As bipolar disorder is complex, treatment requires special licensing and individualization. Generally speaking, medications and psychotherapy are the best courses of treatment. A licensed mental health professional may prescribe mood stabilizers in combination with atypical antipsychotics. Although there are still no FDA-approved antidepressants specifically for bipolar disorder, general antidepressants are known to be effective.
In terms of psychotherapy, traditional methods such as cognitive-behavioral therapy (CBT) are effective in treating bipolar disorder. Family therapy can help a person develop coping skills at home and teach the entire family to improve communication to support a loved one’s recovery.
Why Do Bipolar Disorder and SUD Tend to Co-Occur?
Research shows that SUD is more likely to co-occur with bipolar disorder than any other mental health illness. This is mainly because these two conditions have shared underlying causal factors, particularly genetics. Having both poses challenges for diagnosis and treatment. However, both are possible.
Mental health experts often need to conduct more specific assessments when both bipolar disorder and SUD are suspected. It is a multidisciplinary effort to diagnose co-occurring conditions and their impacts on each other. For example, untreated bipolar disorder may cause substance use, and substance use can worsen bipolar symptoms.
How to Treat Both Conditions Together
Because both conditions are progressive illnesses, early intervention is crucial. The earlier people seek treatment, the better. A dual diagnosis treatment plan will integrate the expertise of addiction recovery specialists with that of mental health professionals.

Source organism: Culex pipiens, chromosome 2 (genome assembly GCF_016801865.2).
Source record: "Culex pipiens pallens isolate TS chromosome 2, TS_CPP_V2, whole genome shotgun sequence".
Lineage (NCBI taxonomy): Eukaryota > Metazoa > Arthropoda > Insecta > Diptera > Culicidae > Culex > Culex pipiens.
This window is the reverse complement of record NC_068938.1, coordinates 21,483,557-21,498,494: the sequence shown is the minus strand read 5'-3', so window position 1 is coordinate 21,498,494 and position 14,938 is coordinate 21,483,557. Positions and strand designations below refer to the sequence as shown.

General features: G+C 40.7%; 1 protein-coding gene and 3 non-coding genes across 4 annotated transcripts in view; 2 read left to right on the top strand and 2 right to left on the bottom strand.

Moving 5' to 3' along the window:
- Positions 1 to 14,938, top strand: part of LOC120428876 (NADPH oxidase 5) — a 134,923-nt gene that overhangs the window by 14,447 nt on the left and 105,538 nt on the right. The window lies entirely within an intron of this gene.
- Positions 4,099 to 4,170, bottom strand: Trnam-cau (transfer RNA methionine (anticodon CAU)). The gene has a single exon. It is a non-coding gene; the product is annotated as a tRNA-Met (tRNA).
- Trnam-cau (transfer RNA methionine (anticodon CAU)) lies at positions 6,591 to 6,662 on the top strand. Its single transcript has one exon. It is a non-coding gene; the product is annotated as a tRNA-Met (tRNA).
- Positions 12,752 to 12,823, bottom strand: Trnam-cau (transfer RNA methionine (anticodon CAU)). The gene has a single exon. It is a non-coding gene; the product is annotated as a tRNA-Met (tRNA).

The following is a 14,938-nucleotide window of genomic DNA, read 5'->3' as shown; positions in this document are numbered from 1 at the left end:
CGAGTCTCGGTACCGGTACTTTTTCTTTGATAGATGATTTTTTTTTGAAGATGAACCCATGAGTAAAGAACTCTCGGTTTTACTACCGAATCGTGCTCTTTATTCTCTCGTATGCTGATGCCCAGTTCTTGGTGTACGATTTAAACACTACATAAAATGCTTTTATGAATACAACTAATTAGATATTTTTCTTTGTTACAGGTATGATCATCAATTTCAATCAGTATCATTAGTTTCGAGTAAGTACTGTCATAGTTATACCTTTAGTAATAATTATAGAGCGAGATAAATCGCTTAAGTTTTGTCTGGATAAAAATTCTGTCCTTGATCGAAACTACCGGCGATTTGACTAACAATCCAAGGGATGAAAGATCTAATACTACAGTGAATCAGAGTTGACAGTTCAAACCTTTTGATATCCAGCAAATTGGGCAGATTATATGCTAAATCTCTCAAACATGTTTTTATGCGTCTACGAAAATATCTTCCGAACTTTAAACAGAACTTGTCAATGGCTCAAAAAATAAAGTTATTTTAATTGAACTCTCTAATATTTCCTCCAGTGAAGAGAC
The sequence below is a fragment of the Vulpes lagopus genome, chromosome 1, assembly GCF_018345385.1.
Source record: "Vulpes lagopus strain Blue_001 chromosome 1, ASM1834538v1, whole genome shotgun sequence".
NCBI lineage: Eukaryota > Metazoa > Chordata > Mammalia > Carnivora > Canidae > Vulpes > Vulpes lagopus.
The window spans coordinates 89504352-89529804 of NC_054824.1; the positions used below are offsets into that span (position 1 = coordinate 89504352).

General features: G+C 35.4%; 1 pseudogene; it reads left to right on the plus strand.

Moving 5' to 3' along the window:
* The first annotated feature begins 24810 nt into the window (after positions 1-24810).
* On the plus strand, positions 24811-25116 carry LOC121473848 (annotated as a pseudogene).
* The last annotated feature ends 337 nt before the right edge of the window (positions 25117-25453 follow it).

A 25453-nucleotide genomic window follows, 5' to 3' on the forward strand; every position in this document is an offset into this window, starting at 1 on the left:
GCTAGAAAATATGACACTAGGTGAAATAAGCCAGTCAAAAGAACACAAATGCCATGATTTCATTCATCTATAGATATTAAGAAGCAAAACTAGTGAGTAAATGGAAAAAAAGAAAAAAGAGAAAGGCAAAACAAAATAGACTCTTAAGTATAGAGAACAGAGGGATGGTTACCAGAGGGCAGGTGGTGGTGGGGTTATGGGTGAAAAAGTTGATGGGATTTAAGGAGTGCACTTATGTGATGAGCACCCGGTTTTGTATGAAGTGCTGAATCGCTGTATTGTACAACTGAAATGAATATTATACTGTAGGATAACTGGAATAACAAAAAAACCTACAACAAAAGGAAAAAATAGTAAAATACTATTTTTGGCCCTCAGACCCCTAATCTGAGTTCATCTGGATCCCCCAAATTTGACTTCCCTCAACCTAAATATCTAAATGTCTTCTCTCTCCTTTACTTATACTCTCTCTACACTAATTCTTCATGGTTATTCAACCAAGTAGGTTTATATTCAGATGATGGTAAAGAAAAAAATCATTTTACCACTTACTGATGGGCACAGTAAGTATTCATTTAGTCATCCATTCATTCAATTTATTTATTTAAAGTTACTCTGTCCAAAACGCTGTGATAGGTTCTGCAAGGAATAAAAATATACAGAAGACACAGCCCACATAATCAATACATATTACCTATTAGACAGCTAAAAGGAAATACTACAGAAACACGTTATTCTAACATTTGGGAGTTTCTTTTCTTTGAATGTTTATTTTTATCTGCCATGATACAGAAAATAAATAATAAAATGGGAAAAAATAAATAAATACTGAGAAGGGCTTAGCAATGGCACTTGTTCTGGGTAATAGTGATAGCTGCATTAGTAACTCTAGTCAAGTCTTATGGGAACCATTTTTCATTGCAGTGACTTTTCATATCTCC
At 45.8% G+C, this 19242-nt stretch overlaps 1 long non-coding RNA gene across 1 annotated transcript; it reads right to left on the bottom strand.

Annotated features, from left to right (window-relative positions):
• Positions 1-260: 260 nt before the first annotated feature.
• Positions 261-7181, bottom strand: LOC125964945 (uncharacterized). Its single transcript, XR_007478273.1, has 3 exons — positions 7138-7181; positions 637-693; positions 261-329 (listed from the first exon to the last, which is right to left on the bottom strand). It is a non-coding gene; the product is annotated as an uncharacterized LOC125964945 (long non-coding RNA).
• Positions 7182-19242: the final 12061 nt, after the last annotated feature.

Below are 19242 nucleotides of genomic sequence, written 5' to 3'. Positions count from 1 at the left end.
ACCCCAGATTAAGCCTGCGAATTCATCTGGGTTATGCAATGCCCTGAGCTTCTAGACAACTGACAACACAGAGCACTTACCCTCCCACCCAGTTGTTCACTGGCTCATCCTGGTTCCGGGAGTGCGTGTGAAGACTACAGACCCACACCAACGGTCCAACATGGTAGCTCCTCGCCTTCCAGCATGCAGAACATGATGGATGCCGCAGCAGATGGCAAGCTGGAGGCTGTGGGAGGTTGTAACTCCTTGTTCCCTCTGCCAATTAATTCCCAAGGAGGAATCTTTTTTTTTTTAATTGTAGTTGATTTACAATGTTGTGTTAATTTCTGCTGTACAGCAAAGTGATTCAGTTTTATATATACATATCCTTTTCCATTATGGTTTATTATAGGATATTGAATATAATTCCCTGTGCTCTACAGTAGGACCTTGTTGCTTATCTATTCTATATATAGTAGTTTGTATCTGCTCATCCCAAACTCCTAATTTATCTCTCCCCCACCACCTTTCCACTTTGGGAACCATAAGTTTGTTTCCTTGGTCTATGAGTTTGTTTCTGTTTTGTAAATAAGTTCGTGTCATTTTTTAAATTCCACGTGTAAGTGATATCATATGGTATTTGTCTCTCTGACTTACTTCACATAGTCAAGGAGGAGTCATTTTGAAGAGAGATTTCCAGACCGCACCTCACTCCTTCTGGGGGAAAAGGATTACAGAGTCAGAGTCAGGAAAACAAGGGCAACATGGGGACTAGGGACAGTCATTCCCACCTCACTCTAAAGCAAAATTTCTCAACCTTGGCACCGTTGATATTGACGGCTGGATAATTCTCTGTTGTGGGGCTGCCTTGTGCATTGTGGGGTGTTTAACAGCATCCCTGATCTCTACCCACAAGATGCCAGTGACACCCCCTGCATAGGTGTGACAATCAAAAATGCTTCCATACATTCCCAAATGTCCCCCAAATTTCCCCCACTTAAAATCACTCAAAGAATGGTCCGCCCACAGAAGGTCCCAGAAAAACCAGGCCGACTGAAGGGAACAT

Health professionals often combine medication with psychotherapy and group therapy. Many medications that treat bipolar disorder can effectively decrease cravings for substance use. Therapies such as CBT, family therapy, and 12-Step groups can help ease symptoms for those with bipolar disorder along with SUD.
How to Find the Right Treatment
An individualized treatment plan centers around a person’s unique needs and history. There are no one-size-fits-all solutions to these complex conditions. It may take a long time before an integrated team of experts finds the proper medication, dosages, and therapies to treat both conditions effectively and simultaneously.
Many families think that their loved one’s bipolar disorder needs to be treated before experts address the addiction problem. The truth is dual diagnosis requires treating both conditions together to truly break the cycle. Family and friends of a person with a complex dual diagnosis should trust and work closely with health professionals.
Achieving sobriety for people with dual conditions of bipolar disorder and SUD can be challenging. Family and friends must trust and rely on the support of health professionals who use an integrated approach to treat both conditions. Laguna Shores Recovery offers a strong dual diagnosis treatment program and an integrated approach to recovery. Addiction recovery experts and mental health specialists work together to help you maintain a fulfilling sober future. We apply evidence-based treatment and adopt an integrated and holistic approach to recovery. Alongside customized treatment plans, family therapy, and support groups, Laguna Shores Recovery offers aftercare programs that connect you and your loved one with a community of recovering individuals. Call us at (866) 774-1532 today.